Reading these two accounts, it is easy to see why Pressburger originally landed on the Kreipe Operation for a movie: it inspired further fictional accounts (and then films) of similar operations, by Alistair MacLean in books such as The Guns of Navarone, which were once essential reading for all schoolboys of my generation. Having tried out these films on my kids, and seeing how slow they now look by contemporary standards, I can only hope that some producer quickly buys up the rights for both these books. It’s clearly time for a reshoot. l

Buy Abducting a General: The Kreipe Operation and SOE in Crete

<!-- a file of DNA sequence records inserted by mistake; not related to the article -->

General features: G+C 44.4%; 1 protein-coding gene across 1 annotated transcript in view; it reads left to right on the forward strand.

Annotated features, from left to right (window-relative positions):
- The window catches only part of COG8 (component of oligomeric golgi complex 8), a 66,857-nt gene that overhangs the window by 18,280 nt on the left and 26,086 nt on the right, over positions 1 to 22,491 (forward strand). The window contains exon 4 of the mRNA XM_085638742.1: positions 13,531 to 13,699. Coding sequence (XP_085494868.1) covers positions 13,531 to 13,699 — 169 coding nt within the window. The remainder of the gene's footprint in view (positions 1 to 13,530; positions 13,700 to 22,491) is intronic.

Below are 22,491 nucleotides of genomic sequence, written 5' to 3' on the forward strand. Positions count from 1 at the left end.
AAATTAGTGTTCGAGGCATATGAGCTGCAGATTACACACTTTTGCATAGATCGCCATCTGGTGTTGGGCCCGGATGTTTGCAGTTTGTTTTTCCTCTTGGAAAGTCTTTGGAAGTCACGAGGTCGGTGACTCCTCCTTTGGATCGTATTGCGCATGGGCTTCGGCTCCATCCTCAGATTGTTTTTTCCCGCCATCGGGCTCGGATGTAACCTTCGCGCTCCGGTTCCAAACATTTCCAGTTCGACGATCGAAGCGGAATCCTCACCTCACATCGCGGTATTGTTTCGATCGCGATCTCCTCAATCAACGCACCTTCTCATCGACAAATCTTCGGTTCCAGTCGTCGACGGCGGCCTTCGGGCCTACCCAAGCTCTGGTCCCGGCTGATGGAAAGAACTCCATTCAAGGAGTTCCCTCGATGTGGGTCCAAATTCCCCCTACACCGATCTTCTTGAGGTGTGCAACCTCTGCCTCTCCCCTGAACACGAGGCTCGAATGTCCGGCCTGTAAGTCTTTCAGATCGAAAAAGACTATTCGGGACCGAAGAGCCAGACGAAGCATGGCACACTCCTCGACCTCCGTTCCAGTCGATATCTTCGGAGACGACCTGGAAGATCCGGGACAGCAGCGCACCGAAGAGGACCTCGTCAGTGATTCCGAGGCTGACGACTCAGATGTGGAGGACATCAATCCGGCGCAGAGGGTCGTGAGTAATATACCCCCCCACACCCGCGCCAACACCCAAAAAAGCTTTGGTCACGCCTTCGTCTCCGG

Buy Kidnap in Crete: The True Story of the Abduction of a Nazi General

Buy William Dalrymple’s Return of a King: The Battle for Afghanistan

3 thoughts on “An awfully big adventure: William Dalrymple on Paddy Leigh Fermor’s wartime exploits

  1. Christos Paganakis

    It seems to me that W D needs to get his facts straight .

    For a start , German assault was not ” within an hour ” ; – lacking sufficient transport aircraft , the first wave were landed in the west on and around Maleme Airfield , which is west of Xania , in the morning , and the JU52 transports then had to return to their airfields , embark the second wave , and return to Crete , so that preliminary aerial strafing was not until 4pm at Rethymnon , and the first JU52 transports did not arrive at Herakleion until 5pm .
    The Fallschirmjaeger did not ” fall slowly “, these were combat drops where the planes were exited 600 feet above the ground , and often lower , to minimise the time the troops spent , vulnerable , in the air .